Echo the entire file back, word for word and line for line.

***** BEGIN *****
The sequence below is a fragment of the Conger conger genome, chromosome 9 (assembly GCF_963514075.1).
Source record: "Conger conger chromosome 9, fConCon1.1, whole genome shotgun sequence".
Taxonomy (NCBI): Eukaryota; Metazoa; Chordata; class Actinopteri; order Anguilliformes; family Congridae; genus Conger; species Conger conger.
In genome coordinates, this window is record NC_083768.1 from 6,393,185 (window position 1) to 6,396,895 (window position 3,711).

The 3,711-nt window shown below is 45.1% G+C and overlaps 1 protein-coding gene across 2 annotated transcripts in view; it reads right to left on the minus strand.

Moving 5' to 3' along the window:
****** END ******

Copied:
The sequence below is a fragment of the Conger conger genome, chromosome 9 (assembly GCF_963514075.1).
Source record: "Conger conger chromosome 9, fConCon1.1, whole genome shotgun sequence".
Taxonomy (NCBI): Eukaryota; Metazoa; Chordata; class Actinopteri; order Anguilliformes; family Congridae; genus Conger; species Conger conger.
In genome coordinates, this window is record NC_083768.1 from 6,393,185 (window position 1) to 6,396,895 (window position 3,711).

The 3,711-nt window shown below is 45.1% G+C and overlaps 1 protein-coding gene across 2 annotated transcripts in view; it reads right to left on the minus strand.

Moving 5' to 3' along the window: